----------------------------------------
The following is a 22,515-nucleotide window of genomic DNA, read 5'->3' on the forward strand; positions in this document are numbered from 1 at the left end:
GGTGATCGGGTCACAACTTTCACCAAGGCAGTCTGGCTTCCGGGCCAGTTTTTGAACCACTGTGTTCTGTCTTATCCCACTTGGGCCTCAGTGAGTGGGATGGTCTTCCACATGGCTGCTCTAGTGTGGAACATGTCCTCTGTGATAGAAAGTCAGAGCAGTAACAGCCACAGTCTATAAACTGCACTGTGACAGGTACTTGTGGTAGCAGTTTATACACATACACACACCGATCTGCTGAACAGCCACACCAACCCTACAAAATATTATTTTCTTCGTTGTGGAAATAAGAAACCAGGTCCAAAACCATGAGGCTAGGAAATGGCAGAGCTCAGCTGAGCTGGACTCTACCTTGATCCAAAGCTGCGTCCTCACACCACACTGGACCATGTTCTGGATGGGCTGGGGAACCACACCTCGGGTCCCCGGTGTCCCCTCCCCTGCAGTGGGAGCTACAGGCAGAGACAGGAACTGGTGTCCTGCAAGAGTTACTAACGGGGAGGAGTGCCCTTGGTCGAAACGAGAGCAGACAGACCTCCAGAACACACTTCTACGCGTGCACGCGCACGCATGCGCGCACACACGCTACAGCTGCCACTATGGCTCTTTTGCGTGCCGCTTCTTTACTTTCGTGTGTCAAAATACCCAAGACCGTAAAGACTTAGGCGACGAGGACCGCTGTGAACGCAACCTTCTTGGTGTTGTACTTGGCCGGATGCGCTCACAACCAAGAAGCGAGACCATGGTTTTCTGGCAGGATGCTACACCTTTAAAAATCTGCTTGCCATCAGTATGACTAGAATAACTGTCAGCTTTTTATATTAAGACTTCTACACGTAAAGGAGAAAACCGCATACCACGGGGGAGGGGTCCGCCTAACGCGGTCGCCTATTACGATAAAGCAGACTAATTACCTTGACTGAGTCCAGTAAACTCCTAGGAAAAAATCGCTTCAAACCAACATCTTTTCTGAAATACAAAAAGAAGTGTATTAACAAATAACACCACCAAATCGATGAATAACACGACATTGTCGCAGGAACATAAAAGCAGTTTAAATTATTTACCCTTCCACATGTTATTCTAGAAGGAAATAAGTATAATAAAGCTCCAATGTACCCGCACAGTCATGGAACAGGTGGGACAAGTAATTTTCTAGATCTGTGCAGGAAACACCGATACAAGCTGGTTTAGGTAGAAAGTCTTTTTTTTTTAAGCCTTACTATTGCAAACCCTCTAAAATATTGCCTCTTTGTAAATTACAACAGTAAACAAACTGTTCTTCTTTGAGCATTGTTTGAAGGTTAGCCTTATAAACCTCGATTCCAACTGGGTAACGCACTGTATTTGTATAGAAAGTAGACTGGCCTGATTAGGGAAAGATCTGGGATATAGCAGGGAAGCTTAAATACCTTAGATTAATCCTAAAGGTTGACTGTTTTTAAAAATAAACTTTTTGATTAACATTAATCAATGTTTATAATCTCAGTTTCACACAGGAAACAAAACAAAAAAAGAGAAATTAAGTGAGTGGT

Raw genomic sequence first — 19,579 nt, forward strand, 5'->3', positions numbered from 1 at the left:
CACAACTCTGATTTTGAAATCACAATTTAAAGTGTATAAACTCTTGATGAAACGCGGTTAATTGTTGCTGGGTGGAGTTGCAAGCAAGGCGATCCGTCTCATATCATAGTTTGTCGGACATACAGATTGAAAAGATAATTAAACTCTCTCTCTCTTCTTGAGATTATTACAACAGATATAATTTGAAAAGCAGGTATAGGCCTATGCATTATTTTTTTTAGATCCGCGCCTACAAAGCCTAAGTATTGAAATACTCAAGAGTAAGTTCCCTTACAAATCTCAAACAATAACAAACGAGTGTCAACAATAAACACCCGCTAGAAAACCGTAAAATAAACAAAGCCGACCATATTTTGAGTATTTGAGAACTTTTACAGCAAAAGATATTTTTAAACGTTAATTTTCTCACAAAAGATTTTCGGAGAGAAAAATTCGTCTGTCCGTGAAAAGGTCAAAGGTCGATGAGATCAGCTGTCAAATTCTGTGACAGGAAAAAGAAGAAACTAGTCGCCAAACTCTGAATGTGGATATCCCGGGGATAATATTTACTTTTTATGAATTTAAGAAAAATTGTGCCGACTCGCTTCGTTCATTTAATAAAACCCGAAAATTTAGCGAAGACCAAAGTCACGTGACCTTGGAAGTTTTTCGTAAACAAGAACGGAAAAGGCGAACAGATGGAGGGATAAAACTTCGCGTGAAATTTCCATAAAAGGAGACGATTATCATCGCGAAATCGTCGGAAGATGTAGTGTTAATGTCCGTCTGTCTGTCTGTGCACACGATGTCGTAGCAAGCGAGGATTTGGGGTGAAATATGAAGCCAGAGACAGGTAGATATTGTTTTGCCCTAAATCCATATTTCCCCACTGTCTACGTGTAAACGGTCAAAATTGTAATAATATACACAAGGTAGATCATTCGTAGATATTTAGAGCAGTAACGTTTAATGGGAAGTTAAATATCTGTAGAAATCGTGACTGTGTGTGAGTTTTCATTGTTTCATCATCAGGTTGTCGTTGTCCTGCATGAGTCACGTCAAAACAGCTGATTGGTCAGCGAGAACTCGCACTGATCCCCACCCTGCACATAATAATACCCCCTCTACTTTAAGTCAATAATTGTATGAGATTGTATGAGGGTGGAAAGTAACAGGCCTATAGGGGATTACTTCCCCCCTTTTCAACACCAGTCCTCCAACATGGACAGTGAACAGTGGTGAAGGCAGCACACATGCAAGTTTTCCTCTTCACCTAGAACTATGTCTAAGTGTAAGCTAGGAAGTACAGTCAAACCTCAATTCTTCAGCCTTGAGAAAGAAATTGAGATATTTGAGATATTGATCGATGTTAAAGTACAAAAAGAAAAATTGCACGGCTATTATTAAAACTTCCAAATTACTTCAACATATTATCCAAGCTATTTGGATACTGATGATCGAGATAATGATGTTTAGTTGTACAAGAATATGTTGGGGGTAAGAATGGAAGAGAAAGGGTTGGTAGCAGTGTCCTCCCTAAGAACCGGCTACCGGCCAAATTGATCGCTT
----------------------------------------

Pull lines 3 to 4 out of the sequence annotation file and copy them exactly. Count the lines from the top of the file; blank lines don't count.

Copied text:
Raw genomic sequence first — 19,579 nt, forward strand, 5'->3', positions numbered from 1 at the left:
CACAACTCTGATTTTGAAATCACAATTTAAAGTGTATAAACTCTTGATGAAACGCGGTTAATTGTTGCTGGGTGGAGTTGCAAGCAAGGCGATCCGTCTCATATCATAGTTTGTCGGACATACAGATTGAAAAGATAATTAAACTCTCTCTCTCTTCTTGAGATTATTACAACAGATATAATTTGAAAAGCAGGTATAGGCCTATGCATTATTTTTTTTAGATCCGCGCCTACAAAGCCTAAGTATTGAAATACTCAAGAGTAAGTTCCCTTACAAATCTCAAACAATAACAAACGAGTGTCAACAATAAACACCCGCTAGAAAACCGTAAAATAAACAAAGCCGACCATATTTTGAGTATTTGAGAACTTTTACAGCAAAAGATATTTTTAAACGTTAATTTTCTCACAAAAGATTTTCGGAGAGAAAAATTCGTCTGTCCGTGAAAAGGTCAAAGGTCGATGAGATCAGCTGTCAAATTCTGTGACAGGAAAAAGAAGAAACTAGTCGCCAAACTCTGAATGTGGATATCCCGGGGATAATATTTACTTTTTATGAATTTAAGAAAAATTGTGCCGACTCGCTTCGTTCATTTAATAAAACCCGAAAATTTAGCGAAGACCAAAGTCACGTGACCTTGGAAGTTTTTCGTAAACAAGAACGGAAAAGGCGAACAGATGGAGGGATAAAACTTCGCGTGAAATTTCCATAAAAGGAGACGATTATCATCGCGAAATCGTCGGAAGATGTAGTGTTAATGTCCGTCTGTCTGTCTGTGCACACGATGTCGTAGCAAGCGAGGATTTGGGGTGAAATATGAAGCCAGAGACAGGTAGATATTGTTTTGCCCTAAATCCATATTTCCCCACTGTCTACGTGTAAACGGTCAAAATTGTAATAATATACACAAGGTAGATCATTCGTAGATATTTAGAGCAGTAACGTTTAATGGGAAGTTAAATATCTGTAGAAATCGTGACTGTGTGTGAGTTTTCATTGTTTCATCATCAGGTTGTCGTTGTCCTGCATGAGTCACGTCAAAACAGCTGATTGGTCAGCGAGAACTCGCACTGATCCCCACCCTGCACATAATAATACCCCCTCTACTTTAAGTCAATAATTGTATGAGATTGTATGAGGGTGGAAAGTAACAGGCCTATAGGGGATTACTTCCCCCCTTTTCAACACCAGTCCTCCAACATGGACAGTGAACAGTGGTGAAGGCAGCACACATGCAAGTTTTCCTCTTCACCTAGAACTATGTCTAAGTGTAAGCTAGGAAGTACAGTCAAACCTCAATTCTTCAGCCTTGAGAAAGAAATTGAGATATTTGAGATATTGATCGATGTTAAAGTACAAAAAGAAAAATTGCACGGCTATTATTAAAACTTCCAAATTACTTCAACATATTATCCAAGCTATTTGGATACTGATGATCGAGATAATGATGTTTAGTTGTACAAGAATATGTTGGGGGTAAGAATGGAAGAGAAAGGGTTGGTAGCAGTGTCCTCCCTAAGAACCGGCTACCGGCCAAATTGATCGCTT